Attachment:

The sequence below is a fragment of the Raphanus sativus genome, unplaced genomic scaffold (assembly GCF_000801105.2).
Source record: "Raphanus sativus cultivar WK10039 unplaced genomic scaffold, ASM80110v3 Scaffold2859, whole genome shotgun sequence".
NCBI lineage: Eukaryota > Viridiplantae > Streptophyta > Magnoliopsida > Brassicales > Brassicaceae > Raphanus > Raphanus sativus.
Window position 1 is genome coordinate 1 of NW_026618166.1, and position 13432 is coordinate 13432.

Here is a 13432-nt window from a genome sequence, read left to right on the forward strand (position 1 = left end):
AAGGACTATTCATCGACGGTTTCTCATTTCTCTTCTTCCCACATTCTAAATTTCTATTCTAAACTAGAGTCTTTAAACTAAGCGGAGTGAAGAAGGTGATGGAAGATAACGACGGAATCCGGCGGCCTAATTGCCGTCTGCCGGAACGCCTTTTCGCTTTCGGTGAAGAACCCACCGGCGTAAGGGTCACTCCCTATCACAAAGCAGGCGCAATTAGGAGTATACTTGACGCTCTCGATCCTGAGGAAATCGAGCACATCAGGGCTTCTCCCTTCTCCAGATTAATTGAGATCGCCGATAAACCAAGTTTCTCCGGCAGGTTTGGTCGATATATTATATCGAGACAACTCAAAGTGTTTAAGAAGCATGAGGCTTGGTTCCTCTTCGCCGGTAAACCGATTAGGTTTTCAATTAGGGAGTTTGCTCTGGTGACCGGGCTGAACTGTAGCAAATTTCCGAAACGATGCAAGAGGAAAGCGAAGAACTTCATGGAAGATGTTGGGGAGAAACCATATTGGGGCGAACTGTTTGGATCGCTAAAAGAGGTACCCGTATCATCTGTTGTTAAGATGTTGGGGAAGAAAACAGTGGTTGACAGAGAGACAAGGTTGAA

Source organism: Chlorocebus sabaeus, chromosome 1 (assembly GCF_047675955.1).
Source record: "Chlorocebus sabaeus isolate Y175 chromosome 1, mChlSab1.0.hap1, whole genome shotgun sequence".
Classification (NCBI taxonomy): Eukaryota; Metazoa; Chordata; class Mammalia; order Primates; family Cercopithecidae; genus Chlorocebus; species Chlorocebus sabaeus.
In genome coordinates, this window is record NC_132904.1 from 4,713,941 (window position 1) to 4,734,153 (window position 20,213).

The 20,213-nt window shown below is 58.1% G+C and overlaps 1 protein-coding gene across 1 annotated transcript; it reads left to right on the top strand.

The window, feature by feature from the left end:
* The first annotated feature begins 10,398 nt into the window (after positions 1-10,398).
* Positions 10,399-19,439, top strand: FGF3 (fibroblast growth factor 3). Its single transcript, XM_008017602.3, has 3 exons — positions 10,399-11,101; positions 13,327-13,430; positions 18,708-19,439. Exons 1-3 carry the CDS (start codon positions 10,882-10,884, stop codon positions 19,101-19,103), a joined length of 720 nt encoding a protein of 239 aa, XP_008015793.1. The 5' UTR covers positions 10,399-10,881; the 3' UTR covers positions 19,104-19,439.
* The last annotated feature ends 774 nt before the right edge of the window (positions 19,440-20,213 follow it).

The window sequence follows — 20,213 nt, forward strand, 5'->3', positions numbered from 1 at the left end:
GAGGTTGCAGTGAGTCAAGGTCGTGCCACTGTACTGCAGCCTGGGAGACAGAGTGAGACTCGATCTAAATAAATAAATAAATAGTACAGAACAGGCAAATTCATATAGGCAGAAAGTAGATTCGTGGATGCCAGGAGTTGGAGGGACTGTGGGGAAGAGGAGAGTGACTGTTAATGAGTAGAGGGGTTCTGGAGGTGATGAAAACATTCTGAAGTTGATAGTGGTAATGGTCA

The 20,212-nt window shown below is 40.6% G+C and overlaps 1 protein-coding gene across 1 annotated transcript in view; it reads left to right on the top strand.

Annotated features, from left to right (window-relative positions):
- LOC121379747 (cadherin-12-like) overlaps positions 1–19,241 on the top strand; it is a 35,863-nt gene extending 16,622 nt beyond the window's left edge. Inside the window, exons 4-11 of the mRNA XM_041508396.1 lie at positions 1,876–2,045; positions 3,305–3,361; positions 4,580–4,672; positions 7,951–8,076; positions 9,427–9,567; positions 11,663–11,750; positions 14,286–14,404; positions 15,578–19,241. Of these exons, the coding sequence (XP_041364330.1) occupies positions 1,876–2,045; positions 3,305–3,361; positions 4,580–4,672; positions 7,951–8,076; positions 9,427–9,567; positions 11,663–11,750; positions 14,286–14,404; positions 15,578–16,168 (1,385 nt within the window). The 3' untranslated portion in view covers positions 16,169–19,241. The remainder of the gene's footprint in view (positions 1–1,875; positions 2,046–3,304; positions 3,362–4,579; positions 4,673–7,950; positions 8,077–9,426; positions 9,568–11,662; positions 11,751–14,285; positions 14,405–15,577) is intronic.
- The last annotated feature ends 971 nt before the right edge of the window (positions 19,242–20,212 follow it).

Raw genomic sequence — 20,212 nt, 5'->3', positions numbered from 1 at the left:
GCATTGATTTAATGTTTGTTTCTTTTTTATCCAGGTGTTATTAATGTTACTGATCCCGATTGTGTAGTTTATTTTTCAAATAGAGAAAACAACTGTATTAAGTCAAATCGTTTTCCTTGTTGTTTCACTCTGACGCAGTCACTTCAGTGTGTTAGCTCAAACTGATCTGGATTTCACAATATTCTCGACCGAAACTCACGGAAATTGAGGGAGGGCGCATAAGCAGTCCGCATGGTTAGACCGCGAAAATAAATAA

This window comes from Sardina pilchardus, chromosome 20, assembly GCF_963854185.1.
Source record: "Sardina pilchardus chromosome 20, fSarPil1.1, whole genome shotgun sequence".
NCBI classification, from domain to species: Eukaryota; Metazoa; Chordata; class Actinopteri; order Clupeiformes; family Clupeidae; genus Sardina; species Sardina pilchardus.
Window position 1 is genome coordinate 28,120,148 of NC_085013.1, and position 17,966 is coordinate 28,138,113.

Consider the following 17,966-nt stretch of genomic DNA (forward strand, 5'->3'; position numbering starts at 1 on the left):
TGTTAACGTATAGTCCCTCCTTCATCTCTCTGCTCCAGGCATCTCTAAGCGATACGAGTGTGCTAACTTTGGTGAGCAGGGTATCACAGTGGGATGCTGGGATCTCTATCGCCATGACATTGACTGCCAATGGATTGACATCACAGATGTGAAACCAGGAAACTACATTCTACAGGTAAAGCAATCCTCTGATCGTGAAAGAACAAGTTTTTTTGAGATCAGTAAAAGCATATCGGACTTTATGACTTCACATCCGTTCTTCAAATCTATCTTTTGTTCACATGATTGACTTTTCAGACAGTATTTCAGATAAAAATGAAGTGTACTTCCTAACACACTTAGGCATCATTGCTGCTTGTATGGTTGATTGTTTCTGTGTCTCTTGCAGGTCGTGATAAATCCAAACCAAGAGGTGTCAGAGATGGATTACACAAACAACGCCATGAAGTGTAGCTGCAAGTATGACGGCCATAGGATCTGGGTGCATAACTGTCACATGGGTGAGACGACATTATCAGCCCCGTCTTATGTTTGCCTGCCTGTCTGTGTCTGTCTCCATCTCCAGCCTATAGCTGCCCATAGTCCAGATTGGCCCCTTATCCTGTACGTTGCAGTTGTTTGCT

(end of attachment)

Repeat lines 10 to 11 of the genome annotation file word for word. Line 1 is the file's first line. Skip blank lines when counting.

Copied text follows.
In genome coordinates, this window is record NC_132904.1 from 4,713,941 (window position 1) to 4,734,153 (window position 20,213).

The 20,213-nt window shown below is 58.1% G+C and overlaps 1 protein-coding gene across 1 annotated transcript; it reads left to right on the top strand.